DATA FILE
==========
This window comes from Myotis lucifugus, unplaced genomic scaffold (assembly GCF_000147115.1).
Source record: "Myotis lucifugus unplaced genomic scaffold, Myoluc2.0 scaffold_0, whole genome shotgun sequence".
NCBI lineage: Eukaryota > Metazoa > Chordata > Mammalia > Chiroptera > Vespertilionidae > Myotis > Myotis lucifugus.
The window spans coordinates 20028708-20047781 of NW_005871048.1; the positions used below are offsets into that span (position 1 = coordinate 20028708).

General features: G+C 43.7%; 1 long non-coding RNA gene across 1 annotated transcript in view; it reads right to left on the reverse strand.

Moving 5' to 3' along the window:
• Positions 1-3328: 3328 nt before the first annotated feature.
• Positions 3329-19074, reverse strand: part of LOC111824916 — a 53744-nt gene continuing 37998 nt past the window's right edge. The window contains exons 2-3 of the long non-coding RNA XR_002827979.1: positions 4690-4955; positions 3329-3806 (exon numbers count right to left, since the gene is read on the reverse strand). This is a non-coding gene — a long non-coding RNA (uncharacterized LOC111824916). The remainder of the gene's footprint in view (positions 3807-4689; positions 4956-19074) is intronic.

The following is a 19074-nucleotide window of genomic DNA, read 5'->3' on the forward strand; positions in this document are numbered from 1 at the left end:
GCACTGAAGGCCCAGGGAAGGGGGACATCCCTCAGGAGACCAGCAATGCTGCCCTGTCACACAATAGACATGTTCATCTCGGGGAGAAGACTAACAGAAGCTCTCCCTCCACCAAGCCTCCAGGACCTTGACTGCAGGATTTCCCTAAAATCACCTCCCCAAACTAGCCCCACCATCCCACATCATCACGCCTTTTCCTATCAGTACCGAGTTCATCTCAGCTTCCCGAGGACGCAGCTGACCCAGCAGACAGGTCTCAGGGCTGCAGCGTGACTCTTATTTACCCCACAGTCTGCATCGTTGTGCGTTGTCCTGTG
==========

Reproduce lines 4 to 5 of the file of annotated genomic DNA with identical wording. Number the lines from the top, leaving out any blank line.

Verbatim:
The window spans coordinates 20028708-20047781 of NW_005871048.1; the positions used below are offsets into that span (position 1 = coordinate 20028708).

General features: G+C 43.7%; 1 long non-coding RNA gene across 1 annotated transcript in view; it reads right to left on the reverse strand.